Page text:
at cracker barrel, a half-pound bacon cheeseburger qualifies as a low carb offering
Originally uploaded by andrew d miller
Inspired by my recent reading, I've decided to try a low-carb diet for the month of January and what better one to start with than the most famous of them all: Atkins. I know there is a lot of bad press surrounding the Atkins diet, but Jimmy Moore, one of the most vocal low-carb bloggers around, lost a lot of weight and kept it off.
As far as I can tell, there are actually four different Atkins diet plans available, only two of which were written by Dr. Atkins himself.
- Dr. Atkins' Diet Revolution Originally published in 1972, this plan aims to achieve "biologically zero" carbs for the first week. My only exposure to this book when I was in college. One of my co-workers handed it to me and said "I thought you might like to read this." I consider offering someone unsolicited weightloss advice akin to saying "Hey, you're fat and don't know it!" so I promptly ignored the book.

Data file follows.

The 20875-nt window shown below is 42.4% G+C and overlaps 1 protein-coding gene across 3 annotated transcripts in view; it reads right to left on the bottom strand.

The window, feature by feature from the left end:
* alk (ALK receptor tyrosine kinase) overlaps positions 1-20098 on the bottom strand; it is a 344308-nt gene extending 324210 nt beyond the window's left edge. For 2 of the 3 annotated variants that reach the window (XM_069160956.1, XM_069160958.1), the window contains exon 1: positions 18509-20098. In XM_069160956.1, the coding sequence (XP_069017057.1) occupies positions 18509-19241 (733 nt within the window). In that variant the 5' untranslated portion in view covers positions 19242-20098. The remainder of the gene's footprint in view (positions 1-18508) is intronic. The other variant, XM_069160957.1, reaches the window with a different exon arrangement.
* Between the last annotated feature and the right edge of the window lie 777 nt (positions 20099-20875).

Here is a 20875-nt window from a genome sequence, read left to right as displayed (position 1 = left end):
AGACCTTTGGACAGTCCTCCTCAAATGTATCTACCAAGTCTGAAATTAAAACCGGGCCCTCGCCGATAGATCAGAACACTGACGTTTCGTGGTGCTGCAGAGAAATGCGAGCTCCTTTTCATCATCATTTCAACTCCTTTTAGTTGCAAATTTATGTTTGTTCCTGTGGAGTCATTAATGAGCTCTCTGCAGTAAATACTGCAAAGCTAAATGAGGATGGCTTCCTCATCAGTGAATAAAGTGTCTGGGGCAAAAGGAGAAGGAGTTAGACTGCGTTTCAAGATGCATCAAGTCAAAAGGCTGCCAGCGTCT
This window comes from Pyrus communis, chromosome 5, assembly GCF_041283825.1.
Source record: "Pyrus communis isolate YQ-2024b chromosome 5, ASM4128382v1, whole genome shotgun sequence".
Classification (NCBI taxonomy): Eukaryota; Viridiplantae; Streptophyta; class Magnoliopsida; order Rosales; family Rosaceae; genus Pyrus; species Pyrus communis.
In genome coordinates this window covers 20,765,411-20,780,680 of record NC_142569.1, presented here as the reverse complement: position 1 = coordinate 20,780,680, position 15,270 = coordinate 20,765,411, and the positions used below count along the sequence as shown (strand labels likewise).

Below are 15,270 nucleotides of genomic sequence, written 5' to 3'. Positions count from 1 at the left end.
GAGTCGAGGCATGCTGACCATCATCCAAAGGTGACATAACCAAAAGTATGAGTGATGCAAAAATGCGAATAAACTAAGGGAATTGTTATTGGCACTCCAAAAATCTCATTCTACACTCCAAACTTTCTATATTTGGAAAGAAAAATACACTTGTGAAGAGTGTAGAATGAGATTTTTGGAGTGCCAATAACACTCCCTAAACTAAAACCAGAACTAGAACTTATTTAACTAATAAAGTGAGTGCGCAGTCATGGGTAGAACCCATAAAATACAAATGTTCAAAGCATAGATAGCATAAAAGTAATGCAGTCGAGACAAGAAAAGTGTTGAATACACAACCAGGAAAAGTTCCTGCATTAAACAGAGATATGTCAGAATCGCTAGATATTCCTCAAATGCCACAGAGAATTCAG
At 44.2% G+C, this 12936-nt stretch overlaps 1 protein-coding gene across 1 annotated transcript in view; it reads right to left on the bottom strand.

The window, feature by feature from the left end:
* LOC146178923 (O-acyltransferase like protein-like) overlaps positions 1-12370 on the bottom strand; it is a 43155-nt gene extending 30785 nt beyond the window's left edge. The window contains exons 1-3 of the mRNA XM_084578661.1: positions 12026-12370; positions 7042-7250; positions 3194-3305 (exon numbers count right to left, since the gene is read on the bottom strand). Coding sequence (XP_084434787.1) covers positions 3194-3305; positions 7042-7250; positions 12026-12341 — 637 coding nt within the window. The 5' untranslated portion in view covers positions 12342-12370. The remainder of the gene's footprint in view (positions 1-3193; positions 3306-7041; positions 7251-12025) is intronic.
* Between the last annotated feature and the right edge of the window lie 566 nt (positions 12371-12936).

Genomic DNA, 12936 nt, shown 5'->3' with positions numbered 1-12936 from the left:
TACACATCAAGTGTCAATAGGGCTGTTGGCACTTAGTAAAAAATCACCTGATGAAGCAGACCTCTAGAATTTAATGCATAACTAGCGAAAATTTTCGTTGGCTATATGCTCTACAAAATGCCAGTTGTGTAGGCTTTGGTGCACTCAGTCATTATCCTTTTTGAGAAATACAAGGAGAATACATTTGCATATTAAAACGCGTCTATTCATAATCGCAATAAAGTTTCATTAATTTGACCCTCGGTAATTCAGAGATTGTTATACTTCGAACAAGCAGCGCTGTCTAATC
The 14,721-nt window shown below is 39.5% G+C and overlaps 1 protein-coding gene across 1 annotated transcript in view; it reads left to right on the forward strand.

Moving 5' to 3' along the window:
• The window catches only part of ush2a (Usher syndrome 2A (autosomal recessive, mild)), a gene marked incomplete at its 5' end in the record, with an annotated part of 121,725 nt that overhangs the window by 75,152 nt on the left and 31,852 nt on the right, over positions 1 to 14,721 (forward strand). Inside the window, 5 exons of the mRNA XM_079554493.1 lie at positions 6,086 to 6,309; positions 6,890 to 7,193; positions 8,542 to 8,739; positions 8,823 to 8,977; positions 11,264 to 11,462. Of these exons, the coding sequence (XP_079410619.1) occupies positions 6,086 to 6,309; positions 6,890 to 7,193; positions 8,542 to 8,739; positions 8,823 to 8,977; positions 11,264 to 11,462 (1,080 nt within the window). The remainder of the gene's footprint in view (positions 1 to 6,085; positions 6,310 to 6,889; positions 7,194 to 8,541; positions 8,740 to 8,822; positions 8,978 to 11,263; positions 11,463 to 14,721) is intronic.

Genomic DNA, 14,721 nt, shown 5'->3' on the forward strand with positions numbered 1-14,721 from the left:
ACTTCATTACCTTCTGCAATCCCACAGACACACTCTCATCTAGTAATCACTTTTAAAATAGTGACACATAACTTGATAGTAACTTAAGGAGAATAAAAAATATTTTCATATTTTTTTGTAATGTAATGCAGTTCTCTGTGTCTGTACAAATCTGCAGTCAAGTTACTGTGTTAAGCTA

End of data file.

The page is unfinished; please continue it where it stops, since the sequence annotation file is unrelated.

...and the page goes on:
- Dr. Atkins' New Diet Revolution In his new plan, released in 1992, Dr. Atkins recommended limiting non-fiber carbs to 20g per day during the induction phase. Later phases would allow the user to gradually add carbs to their diet to find the proper level for losing and maintaining weight. This plan also puts emphasis on good carbs over bad carbs (i.e. Glycemic Index).
- Atkins Nutritional Approach Available online at atkins.com, this plan seems to be very similar to the 1992 book, however instead of counting vegetables by the cup, it counts them by the carb. It recommends eating 12-15g of carbs per day from vegetables.
- The All-New Atkins Advantage Recently released, this book is a twelve week program designed to ease the reader in to the low-carb lifestyle. It includes both diet and exercise instructions.
Out of those four plans, I'm going to be following number three. Since not all vegetables are created equally, I would rather count the carbs in what I eat then limit myself arbitrarily to cups per day. Plus, the eating plan is available online for free. It looks like their business model is selling low-carb supplements like shakes and bars, but the actual nutritional information doesn't push the supplements.